From the Onion:
Pushpin Industry Thriving In Recession | The Onion - America's Finest News Source: Since Edwin Moore's invention of the pushpin in 1900, people have turned to these inexpensive office supplies en masse during economic recessions. In the 1930s, pushpins were used by President Roosevelt to display signage detailing various New Deal social programs; in the recessions of the mid-1970s and early '90s, families affixed unpaid bills, help wanted ads, and inspirational posters to the wall with the versatile fasteners.
In the current economic slump, pushpin sales have risen 79 percent, and retailers are struggling to keep them in stock.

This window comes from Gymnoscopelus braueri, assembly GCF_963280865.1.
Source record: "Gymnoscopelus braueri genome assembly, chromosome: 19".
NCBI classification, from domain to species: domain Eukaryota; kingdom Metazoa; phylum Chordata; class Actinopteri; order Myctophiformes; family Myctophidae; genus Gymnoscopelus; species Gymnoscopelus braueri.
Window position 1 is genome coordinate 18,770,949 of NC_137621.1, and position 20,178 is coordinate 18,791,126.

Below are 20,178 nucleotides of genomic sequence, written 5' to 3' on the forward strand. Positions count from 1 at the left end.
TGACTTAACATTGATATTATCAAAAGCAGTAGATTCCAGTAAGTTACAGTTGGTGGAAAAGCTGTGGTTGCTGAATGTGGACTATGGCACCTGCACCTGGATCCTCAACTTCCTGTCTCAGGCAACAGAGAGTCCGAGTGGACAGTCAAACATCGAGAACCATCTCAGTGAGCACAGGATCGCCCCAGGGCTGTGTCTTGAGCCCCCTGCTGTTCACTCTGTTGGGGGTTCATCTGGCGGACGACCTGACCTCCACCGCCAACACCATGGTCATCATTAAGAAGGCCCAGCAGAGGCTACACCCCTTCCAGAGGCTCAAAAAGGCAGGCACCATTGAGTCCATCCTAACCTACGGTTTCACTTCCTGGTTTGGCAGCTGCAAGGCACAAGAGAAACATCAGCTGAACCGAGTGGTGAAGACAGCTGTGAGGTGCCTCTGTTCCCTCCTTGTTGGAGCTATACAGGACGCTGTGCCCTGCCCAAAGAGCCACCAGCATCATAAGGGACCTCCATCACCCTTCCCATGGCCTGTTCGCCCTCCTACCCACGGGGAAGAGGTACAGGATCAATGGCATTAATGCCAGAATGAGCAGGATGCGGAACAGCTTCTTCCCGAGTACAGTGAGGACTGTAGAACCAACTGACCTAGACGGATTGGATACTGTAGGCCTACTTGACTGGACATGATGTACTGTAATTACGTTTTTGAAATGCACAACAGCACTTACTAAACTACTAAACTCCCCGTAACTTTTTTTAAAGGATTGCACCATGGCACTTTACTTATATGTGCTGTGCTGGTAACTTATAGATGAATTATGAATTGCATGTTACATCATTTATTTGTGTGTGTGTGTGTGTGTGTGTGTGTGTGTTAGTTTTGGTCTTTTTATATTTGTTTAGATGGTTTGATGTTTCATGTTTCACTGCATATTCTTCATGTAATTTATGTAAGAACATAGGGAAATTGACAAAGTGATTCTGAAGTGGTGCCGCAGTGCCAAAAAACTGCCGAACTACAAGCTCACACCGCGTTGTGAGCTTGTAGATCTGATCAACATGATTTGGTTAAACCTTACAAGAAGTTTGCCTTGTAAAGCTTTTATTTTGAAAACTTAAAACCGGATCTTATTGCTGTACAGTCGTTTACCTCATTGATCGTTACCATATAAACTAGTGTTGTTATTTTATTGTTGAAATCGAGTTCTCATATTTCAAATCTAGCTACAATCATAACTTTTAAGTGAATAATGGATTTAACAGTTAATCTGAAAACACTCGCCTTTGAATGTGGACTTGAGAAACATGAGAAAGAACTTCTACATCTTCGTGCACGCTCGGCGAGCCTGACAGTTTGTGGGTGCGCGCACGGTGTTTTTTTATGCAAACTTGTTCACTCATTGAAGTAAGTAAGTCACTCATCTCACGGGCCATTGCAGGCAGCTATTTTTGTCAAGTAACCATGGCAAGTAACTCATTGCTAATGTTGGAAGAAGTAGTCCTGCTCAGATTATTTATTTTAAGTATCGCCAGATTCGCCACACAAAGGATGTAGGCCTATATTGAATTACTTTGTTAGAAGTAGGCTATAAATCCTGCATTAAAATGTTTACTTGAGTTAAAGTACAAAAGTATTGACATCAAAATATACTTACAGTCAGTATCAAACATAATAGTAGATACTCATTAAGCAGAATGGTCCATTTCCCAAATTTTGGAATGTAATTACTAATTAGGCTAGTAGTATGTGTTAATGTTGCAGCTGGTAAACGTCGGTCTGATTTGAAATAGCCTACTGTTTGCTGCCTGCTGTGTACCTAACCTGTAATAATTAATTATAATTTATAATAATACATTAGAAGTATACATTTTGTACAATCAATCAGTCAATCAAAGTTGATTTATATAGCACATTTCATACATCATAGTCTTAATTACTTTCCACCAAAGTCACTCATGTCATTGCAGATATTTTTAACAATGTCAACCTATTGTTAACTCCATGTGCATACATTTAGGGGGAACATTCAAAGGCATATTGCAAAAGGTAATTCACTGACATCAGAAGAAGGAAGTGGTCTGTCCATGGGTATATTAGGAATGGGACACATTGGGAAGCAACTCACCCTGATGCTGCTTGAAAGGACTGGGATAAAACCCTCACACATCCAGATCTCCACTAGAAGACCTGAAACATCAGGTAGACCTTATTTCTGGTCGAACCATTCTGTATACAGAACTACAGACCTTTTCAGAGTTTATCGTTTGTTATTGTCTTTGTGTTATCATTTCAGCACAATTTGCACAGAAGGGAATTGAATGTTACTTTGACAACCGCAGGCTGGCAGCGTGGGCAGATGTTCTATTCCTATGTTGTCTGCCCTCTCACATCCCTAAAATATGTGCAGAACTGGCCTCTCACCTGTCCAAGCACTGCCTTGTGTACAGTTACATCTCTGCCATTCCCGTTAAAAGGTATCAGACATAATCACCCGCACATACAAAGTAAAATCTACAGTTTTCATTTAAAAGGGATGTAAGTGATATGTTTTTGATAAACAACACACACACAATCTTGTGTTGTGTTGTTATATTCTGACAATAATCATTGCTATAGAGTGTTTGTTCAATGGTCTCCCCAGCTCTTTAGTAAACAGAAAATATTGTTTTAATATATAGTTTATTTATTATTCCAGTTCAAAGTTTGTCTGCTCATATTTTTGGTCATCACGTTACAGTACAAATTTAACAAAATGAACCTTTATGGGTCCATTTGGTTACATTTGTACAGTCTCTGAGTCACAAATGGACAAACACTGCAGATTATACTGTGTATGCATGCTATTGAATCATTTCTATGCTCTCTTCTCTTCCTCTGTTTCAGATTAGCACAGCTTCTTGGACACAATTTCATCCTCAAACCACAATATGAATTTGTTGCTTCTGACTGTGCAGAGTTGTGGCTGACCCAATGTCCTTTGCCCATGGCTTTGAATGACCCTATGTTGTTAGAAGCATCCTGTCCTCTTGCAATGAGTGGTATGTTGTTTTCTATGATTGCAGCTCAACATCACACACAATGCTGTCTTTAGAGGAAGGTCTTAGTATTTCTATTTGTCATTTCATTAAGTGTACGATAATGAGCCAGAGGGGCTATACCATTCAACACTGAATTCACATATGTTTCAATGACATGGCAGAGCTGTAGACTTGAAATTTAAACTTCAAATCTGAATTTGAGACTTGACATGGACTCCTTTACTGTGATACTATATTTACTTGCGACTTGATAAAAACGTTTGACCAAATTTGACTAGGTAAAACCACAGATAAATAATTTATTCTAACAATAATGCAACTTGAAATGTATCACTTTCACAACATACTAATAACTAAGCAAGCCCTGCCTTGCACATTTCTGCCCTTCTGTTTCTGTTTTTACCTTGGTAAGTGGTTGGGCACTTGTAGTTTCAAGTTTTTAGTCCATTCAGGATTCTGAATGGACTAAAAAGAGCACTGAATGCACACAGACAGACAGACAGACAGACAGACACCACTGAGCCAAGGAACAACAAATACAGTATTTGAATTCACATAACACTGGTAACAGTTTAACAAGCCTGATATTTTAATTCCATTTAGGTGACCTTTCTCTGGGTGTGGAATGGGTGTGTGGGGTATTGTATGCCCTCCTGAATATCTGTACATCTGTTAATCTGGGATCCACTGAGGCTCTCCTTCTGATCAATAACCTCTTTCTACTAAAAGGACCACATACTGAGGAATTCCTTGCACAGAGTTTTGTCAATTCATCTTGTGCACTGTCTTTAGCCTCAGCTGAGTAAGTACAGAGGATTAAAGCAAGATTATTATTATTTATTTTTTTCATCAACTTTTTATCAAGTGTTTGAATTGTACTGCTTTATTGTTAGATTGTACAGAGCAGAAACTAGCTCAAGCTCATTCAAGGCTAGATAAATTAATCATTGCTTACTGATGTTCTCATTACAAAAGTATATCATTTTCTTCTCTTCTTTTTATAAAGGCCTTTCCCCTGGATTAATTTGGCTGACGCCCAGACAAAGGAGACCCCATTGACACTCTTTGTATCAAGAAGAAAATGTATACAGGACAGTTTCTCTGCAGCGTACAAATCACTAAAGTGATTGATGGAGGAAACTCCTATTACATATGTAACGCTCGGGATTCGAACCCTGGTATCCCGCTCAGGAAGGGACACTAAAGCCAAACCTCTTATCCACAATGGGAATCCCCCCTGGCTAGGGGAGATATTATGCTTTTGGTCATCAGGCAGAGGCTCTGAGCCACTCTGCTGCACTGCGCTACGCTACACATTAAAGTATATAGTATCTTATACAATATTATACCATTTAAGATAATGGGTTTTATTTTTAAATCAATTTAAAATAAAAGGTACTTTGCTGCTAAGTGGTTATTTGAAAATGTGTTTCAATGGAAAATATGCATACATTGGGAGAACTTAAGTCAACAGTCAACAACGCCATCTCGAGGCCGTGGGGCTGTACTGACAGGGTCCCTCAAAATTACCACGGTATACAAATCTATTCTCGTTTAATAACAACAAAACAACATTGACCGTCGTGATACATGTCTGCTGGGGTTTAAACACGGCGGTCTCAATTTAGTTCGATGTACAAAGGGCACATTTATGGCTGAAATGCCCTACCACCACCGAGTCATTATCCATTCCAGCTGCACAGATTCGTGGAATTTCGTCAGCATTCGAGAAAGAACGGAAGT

Analysts agree that the industry is experiencing a growth not seen since 1983, as consumers who once thought nothing of spending $30 or $40 on an impulse item, such as DVDs or an MP3 player, have found themselves with less disposable income. With an average price point of 62 cents for a card of 60, pushpins—or "thumbtacks," as they are sometimes known—provide an attractive alternative to the average consumer.
"This is a great time to be in pushpins," economist Brad DeLong said. "In a soft economy, people turn to family for support, and they want pictures of their loved ones in a place where they can see them, only they can't afford to have those photos professionally framed. That makes the pushpin a very hot commodity"...